So, once again it is time for me to bid farewell to Cycling Mecca and return home to the land of rolling hills, short climbs, terrarium-like humidity and TRFKATP.
I have not been around much since my 100 Miles of Nowhere report. I had to venture back to Portland for quite a while, and work has taken up most of the time I used to spend typing away on this little corner of cyberspace. So let’s recap…
I set a PR in May for most miles in a month at 406.
In July I spent most of my time in Portland, and my hours on set leave little time for cycling. Mostly, I sit and stare at these…
But you will notice that Leverage is Bicycle Friendly! So even if I’m sitting indoors not riding, I can imagine being outdoors and riding. However, mostly I just sit… occasionally we will decapitate a panda, but that’s only on special days.
But I did manage to get outside one day and ride. It was beautiful, and I started out over the water near downtown.
Then rode out to the Columbia River – about 25 miles from where I started. The day was so clear you could see Mount Hood in the background – still snow-covered.
While in Portland, I made a point of eating really, really healthy. And guess what? I liked it. Instead of ordering burgers and fries from room service, I was going out (walking) and dining on fish and scallops and steak, asparagus, squash, and other assorted veggies that – if they are roasted or grilled or steamed – I truly enjoy.
Fat Guy tip #33 — anything can taste good with enough seasoning and/or proper cooking.
So, while I was not riding a lot, I knew I was keeping the weight off. And when I returned to Cycling Mecca I could not wait to ride. And what should pop up on my first day back in town? Harlene.
I wrote about Harlene a couple of posts back. She is a killer. In the best sense. She never met a distance too far or an elevation gain too high. She will ride forever. And then ride some more.
So on this weekend when our cycling club traditionally offers rides anywhere from 15 to 60 miles, Harlene decided it would be a good day to ride a century. Why not? Sun was out, but it wasn’t too hot, there was wind, but not too much. Let’s do 100!
So we did. Eleven of us total started out at 8am to ride an “out-and-back” route along the Pacific. We’d stop at 50 miles, eat, then ride back. And the best part for me – coming off of 2 weeks in PDX – was that there was not much climbing at all.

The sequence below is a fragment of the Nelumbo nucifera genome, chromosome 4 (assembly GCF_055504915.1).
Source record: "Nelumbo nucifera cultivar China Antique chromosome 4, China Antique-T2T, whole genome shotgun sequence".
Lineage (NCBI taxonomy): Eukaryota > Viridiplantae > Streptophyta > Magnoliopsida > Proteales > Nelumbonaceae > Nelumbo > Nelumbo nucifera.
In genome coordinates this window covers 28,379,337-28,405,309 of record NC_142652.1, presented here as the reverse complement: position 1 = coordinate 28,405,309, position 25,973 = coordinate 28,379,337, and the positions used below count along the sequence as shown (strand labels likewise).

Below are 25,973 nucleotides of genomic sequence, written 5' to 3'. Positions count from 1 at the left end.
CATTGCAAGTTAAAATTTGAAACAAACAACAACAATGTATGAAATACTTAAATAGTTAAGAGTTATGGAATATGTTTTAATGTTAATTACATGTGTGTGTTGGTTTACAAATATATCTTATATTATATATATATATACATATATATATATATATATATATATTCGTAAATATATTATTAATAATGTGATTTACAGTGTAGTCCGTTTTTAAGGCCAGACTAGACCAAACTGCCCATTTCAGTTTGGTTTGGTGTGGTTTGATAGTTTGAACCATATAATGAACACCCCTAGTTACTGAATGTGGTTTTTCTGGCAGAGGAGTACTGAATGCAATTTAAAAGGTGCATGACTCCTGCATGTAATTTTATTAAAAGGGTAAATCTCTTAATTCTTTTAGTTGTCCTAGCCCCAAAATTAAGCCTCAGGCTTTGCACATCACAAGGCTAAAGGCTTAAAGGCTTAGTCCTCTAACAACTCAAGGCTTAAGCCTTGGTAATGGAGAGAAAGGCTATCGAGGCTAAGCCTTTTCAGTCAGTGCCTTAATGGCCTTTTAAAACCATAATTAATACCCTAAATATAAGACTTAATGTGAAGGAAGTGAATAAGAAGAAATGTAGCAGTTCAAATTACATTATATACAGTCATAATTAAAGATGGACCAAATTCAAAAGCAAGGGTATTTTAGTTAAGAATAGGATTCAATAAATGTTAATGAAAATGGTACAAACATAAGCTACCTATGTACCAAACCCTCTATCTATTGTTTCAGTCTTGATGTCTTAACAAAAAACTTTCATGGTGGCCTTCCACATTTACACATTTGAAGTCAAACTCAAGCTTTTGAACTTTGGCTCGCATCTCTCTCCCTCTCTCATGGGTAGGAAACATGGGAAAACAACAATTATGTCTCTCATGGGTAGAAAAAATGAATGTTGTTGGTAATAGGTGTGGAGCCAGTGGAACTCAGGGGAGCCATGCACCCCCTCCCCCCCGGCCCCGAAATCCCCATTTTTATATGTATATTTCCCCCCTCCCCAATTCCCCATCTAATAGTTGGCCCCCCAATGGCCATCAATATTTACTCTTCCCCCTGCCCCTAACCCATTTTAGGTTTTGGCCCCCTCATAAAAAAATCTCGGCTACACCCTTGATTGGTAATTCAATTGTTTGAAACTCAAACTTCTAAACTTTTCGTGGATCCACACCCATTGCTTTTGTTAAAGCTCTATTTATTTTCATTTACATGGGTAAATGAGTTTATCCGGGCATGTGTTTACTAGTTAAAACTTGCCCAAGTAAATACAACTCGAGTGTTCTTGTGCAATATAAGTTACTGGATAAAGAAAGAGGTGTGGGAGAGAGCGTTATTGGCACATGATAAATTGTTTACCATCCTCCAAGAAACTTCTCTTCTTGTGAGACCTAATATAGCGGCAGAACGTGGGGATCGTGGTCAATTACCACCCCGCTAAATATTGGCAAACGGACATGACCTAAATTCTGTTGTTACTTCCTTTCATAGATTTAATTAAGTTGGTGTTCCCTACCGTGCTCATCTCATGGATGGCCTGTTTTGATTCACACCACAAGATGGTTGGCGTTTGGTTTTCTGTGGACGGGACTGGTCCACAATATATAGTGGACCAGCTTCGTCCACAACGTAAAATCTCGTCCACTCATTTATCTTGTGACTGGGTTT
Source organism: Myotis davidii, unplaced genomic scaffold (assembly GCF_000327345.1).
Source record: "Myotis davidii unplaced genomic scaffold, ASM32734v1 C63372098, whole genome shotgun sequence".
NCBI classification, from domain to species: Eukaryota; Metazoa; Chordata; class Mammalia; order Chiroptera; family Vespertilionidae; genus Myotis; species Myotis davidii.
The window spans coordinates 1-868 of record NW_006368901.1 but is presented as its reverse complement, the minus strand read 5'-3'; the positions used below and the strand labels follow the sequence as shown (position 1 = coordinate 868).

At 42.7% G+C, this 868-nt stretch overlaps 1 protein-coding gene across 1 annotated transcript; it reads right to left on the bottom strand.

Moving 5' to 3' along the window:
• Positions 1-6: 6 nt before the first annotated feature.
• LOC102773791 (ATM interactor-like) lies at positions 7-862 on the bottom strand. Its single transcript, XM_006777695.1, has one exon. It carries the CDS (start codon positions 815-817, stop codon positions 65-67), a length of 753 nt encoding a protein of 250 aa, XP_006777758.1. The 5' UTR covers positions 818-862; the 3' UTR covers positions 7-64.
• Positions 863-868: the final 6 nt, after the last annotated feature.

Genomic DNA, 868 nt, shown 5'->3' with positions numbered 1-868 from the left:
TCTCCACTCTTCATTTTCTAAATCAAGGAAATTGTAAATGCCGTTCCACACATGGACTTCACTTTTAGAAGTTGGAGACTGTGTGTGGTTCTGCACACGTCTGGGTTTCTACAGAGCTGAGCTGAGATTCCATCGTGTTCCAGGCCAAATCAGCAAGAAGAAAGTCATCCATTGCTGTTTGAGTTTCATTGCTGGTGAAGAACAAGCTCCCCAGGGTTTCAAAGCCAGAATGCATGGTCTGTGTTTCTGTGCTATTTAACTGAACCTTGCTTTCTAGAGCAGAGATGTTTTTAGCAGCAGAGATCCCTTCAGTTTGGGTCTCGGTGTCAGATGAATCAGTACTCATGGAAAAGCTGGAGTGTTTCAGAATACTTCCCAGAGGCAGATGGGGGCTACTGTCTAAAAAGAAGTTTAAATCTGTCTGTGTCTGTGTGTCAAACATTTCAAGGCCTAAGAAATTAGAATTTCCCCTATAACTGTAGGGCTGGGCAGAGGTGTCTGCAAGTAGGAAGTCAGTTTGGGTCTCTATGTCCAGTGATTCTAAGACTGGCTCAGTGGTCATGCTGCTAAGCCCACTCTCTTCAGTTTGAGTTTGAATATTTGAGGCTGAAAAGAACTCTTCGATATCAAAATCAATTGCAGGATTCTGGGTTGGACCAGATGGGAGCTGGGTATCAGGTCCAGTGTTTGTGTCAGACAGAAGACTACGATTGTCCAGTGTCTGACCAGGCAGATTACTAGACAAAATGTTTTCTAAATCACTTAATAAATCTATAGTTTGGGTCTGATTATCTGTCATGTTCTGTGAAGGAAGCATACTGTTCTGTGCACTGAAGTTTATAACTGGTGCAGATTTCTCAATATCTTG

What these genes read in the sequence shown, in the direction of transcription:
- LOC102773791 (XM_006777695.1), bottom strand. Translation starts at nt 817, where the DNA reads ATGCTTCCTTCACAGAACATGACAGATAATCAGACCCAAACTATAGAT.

It would be a flat century. One short hill toward the 45-mile mark and that was it.
Here is our motley peloton at our first rest stop, about 25 miles in.
We rode along marinas and beaches, and the entire day was absolutely gorgeous.
We even rode along a Naval Air Base that had some interesting items out front.
I will leave it to Steve to tell us what we are looking at, but I think one might be an old F-4 Phantom and an F-14 Tomcat? Plus some missiles. I’d have taken better photos, but one thing you must know when you are riding with Harlene – you only stop at designated rest stops or maybe for someone’s mechanical issue. You never stop for such silliness as taking photos.
The day was great and after the ride I felt like I could do another 30 miles. That night, the legs squawked a little bit, but I was glad to have another century under my lycra for the year. I knew the next day would be y last chance to ride in Cycling Mecca this year, and I wanted to go out strong. So, despite doing 100 miles on Saturday, when Sunday morning came, I set out for Rock Store.
I could not leave Cycling Mecca without climbing one more time, and while I pondered going up Piuma, or Mulholland, or Stunt, or any of the other big climbs with amazing views at the top, I opted for Rock Store. It’s the Alpe d’Huez of Cycling Mecca – there are longer, tougher climbs, but none with the history and panache of Rock Store.
I hit Rock Store with all I had. And I crushed it. I joined Strava recently, and while it leaves a lot to be desired as far as software and accuracy, it’s a lot of fun from a social fitness standpoint. You can find me there be searching for Fizzhogg.
Anyway, Strava does this fun thing where you can measure you efforts against not just yourself, but others. I won’t go into it here, but do NOT trust the Strava accuracy when it comes to the KOMs and other such comparisons between riders. There are far too many instances of inaccuracy to make the competitions valid.
But for measuring oneself against oneself it is pretty cool. There are all these “segments” people have created – certain sections of rides – where you can see your time versus everyone else who has ridden that particular section or “segment.” But I like to use it to look at my previous times and see how/where I can improve.
I digress about Strava because I used it to measure myself going up Rock Store (and several other segments on my ride) and I hit PR’s (Personal Records) on nearly every part of the ride. I went up Rock Store faster than I ever have, and did it on my very last ride in Cycling Mecca. It was a perfect way to end my 2012 in California. Now, for the good news…
When we last stepped on the scale (May 19) we were at 206.
This morning we weighed in at — drum roll please — 202.
Down another four and dropping. I can see sub-200 in my headlights. I have headlights cuz I have man-boobs cuz I still need to drop 25 pounds. But I digress.
When you hear from me next, I will be back in the rolling hills of St. Louis and hopefully will have cracked the 200 pound barrier.
Ride your bike.
Never give up.
Fair winds and following seas, Willy